Celtic Correspondences: Letters from Whitley Stokes to Adolphe Pictet and from Henri d'Arbois de Jubainville to Ernst Windisch

Bernhard Maier
Eberhard-Karls University of Tübingen


When Johann Caspar Zeuss laid the foundations of modern Celtic Philology with his Grammatica Celtica (1853), he had at least three immediate forerunners: the English physician and anthropologist James Cowles Prichard (1786–1848) with his book The Eastern Origin of the Celtic Nations (1831), the Swiss specialist in ballistics and amateur linguist Adolphe Pictet (1799–1875) with his essay ‘De l’affinité des langues celtiques avec le sanscrit’ (1836), and the German founding father of Comparative Philology Franz Bopp (1791–1867) with his treatise ‘Über die celtischen Sprachen vom Gesichtspunkt der vergleichenden Sprachforschung’ (1838). However, as Prichard had died as early as 1848 and Bopp had moved on to studying other branches of Indo-European, it was only Adolphe Pictet who continued his Celtic researches in the wake of Zeuss’ seminal work, publishing articles in scholarly periodicals and corresponding with fellow scholars in Ireland, Britain, France and Germany. For the last sixteen years of his life, Pictet exchanged letters with Whitley Stokes, who was just beginning to make his name in Celtic Philology at that time. While Pictet’s letters to Stokes have yet to be traced, 26 letters and two postcards from Stokes to Pictet are extant among the papers of Adolphe Pictet in the Library of Geneva.

Among the papers of the German Celticist and Indologist Ernst Windisch (1844–1918), which are preserved in the Archive of the University of Leipzig, the most extensive collection of letters and postcards in the field of Celtic Studies is due to Kuno Meyer (1858–1919), who was among Windisch’s earliest, most faithful and most productive pupils. Next to this, the most extensive Celtic correspondence of Windisch appears to have been with his French colleague Henri d’Arbois de Jubainville (1827–1910), first professor of Celtic at the Collège de France and long-time editor of Révue celtique. Unlike Windisch, who was an Indo-Europeanist by training and continued to combine an interest in ancient Ireland with one in ancient India for most of his active academic career, d’Arbois de Jubainville was first and foremost an historian with a strong archaeological bent. Both men, however, shared a keen interest in the fabric of ancient civilisations and its reflection in literature. Between 1884 and 1907, more than fifty letters and postcards from d’Arbois to Windisch testify to the cordial relationship between the two scholars, who are among the most important founding fathers of Celtic Studies as an academic discipline in France and Germany.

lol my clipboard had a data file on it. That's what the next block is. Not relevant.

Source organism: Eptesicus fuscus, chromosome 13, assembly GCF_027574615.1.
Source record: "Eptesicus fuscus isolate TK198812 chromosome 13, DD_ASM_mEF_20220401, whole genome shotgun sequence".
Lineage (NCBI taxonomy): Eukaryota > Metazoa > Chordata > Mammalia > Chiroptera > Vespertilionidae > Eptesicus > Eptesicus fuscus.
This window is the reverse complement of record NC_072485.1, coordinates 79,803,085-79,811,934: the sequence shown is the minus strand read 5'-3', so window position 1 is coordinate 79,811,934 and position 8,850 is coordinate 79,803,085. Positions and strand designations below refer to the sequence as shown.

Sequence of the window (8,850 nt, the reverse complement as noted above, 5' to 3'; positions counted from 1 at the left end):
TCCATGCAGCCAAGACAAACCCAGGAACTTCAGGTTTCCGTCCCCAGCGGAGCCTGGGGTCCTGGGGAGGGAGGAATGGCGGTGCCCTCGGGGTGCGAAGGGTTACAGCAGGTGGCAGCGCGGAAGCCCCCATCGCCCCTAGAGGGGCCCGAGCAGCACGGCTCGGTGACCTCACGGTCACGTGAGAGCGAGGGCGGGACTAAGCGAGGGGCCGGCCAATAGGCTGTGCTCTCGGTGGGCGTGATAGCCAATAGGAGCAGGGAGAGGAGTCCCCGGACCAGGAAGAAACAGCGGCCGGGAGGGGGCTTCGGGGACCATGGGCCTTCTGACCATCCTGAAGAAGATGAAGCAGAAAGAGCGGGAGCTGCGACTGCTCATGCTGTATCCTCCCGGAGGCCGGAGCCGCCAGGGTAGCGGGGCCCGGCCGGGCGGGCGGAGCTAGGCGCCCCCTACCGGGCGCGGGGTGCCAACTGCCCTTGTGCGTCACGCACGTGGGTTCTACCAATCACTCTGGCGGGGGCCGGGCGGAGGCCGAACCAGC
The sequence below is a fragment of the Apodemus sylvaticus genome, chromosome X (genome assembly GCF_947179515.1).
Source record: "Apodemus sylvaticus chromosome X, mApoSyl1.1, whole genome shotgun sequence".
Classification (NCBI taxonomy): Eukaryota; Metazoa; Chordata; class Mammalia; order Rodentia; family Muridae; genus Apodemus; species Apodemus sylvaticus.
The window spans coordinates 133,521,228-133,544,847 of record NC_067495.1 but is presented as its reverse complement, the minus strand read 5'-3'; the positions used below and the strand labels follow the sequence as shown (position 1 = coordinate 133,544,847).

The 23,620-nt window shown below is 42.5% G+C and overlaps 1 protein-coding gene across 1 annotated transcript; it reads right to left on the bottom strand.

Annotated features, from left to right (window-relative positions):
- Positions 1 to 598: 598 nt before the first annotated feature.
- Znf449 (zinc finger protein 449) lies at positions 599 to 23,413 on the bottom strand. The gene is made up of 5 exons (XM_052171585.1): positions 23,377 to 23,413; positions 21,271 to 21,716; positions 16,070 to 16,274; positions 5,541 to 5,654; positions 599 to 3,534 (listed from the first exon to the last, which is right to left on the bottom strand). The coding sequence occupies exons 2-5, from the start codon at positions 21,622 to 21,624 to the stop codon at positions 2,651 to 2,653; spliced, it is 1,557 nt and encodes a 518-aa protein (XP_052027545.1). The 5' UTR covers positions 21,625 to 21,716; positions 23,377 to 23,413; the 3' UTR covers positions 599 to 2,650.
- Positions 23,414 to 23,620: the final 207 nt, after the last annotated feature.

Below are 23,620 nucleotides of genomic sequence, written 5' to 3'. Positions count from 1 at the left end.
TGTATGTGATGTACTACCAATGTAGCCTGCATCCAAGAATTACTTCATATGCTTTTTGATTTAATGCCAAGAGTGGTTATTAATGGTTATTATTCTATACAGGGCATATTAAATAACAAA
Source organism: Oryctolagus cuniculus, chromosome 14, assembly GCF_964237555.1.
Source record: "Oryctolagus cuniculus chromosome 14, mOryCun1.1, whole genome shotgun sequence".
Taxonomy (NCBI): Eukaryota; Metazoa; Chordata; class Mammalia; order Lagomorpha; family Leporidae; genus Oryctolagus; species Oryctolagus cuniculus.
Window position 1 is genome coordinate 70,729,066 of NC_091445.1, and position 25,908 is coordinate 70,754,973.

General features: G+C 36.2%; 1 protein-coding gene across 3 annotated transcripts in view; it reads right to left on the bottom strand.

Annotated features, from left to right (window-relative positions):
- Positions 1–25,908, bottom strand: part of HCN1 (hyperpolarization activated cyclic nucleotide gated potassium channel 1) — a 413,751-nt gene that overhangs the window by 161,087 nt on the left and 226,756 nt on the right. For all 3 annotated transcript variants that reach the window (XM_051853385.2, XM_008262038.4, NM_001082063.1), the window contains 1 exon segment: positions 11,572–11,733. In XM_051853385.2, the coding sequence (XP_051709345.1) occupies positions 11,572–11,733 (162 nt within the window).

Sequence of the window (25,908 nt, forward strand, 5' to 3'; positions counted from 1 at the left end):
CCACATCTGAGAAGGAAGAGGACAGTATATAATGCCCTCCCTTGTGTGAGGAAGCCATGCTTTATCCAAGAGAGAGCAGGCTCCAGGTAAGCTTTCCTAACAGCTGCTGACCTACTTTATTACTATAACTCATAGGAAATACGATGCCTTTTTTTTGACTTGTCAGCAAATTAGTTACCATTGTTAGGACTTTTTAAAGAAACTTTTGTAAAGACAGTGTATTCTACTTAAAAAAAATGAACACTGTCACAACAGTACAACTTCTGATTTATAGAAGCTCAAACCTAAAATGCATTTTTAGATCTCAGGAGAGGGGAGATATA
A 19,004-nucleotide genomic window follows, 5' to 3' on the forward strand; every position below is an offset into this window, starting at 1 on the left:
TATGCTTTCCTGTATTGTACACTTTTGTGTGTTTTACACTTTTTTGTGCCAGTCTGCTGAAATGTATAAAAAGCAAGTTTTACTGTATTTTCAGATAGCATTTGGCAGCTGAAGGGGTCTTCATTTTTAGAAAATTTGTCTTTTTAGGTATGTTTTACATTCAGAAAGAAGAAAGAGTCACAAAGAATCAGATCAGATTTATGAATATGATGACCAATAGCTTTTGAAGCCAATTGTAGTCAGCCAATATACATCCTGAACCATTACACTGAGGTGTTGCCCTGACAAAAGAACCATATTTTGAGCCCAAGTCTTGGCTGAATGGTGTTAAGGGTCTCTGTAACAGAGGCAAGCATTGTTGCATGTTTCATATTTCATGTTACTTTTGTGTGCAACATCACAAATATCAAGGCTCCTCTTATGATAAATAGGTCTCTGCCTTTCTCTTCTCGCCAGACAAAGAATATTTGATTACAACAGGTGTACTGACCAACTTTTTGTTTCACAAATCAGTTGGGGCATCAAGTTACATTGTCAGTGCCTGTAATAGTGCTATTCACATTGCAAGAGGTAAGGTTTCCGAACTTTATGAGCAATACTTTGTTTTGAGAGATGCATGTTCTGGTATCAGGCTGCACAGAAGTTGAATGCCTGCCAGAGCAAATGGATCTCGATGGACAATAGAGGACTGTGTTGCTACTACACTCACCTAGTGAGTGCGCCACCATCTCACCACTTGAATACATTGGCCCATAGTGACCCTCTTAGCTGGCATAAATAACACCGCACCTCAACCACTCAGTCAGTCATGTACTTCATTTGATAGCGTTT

In this paper, I shall try to present an overview of these letters, pointing out in which ways and to which extent they reflect specific problems of research, the institutional setting of Celtic Studies in the decades around 1900, and the personality of the letter writers. In conclusion I shall address the question to what extent a comprehensive analysis and appraisal of as yet unpublished scholarly letters may contribute not only to a profounder understanding of the formation and early history of Celtic Studies, but also to an enhanced appreciation of its present situation.

Studia Celto-Slavica 11: 111–128 (2020)


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